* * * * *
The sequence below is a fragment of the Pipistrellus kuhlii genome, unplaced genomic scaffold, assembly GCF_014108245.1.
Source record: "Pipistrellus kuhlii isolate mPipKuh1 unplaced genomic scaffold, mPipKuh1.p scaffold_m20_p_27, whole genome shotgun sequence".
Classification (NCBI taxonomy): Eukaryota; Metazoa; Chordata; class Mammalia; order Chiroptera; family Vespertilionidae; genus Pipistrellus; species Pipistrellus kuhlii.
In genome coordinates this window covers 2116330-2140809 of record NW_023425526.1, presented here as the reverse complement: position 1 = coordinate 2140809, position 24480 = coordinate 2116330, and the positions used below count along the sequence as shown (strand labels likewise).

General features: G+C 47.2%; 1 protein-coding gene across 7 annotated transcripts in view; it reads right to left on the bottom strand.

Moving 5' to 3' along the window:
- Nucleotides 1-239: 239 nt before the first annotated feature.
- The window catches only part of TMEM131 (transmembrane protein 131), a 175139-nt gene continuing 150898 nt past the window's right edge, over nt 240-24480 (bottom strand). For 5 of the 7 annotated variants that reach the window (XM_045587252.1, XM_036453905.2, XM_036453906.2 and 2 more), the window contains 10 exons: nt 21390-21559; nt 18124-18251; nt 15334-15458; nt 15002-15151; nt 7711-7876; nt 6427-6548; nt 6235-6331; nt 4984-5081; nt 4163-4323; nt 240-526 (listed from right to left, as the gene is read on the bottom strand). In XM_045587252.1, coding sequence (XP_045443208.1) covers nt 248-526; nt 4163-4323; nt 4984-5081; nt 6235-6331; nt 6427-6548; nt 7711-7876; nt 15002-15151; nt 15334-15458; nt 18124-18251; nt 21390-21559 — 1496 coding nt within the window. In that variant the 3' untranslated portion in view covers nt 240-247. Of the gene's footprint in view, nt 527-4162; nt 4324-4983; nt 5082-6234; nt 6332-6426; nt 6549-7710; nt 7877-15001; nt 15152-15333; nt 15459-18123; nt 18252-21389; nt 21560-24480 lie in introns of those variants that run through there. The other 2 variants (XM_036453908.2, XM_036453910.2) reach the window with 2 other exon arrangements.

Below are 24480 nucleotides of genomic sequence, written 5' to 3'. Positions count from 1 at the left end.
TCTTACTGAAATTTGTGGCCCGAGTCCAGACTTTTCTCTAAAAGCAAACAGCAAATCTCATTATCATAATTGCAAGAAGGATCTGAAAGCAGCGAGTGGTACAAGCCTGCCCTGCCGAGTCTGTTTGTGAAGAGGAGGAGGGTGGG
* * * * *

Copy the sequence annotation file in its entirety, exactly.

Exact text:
The sequence below is a fragment of the Pipistrellus kuhlii genome, unplaced genomic scaffold, assembly GCF_014108245.1.
Source record: "Pipistrellus kuhlii isolate mPipKuh1 unplaced genomic scaffold, mPipKuh1.p scaffold_m20_p_27, whole genome shotgun sequence".
Classification (NCBI taxonomy): Eukaryota; Metazoa; Chordata; class Mammalia; order Chiroptera; family Vespertilionidae; genus Pipistrellus; species Pipistrellus kuhlii.
In genome coordinates this window covers 2116330-2140809 of record NW_023425526.1, presented here as the reverse complement: position 1 = coordinate 2140809, position 24480 = coordinate 2116330, and the positions used below count along the sequence as shown (strand labels likewise).

General features: G+C 47.2%; 1 protein-coding gene across 7 annotated transcripts in view; it reads right to left on the bottom strand.

Moving 5' to 3' along the window:
- Nucleotides 1-239: 239 nt before the first annotated feature.
- The window catches only part of TMEM131 (transmembrane protein 131), a 175139-nt gene continuing 150898 nt past the window's right edge, over nt 240-24480 (bottom strand). For 5 of the 7 annotated variants that reach the window (XM_045587252.1, XM_036453905.2, XM_036453906.2 and 2 more), the window contains 10 exons: nt 21390-21559; nt 18124-18251; nt 15334-15458; nt 15002-15151; nt 7711-7876; nt 6427-6548; nt 6235-6331; nt 4984-5081; nt 4163-4323; nt 240-526 (listed from right to left, as the gene is read on the bottom strand). In XM_045587252.1, coding sequence (XP_045443208.1) covers nt 248-526; nt 4163-4323; nt 4984-5081; nt 6235-6331; nt 6427-6548; nt 7711-7876; nt 15002-15151; nt 15334-15458; nt 18124-18251; nt 21390-21559 — 1496 coding nt within the window. In that variant the 3' untranslated portion in view covers nt 240-247. Of the gene's footprint in view, nt 527-4162; nt 4324-4983; nt 5082-6234; nt 6332-6426; nt 6549-7710; nt 7877-15001; nt 15152-15333; nt 15459-18123; nt 18252-21389; nt 21560-24480 lie in introns of those variants that run through there. The other 2 variants (XM_036453908.2, XM_036453910.2) reach the window with 2 other exon arrangements.

Below are 24480 nucleotides of genomic sequence, written 5' to 3'. Positions count from 1 at the left end.
TCTTACTGAAATTTGTGGCCCGAGTCCAGACTTTTCTCTAAAAGCAAACAGCAAATCTCATTATCATAATTGCAAGAAGGATCTGAAAGCAGCGAGTGGTACAAGCCTGCCCTGCCGAGTCTGTTTGTGAAGAGGAGGAGGGTGGG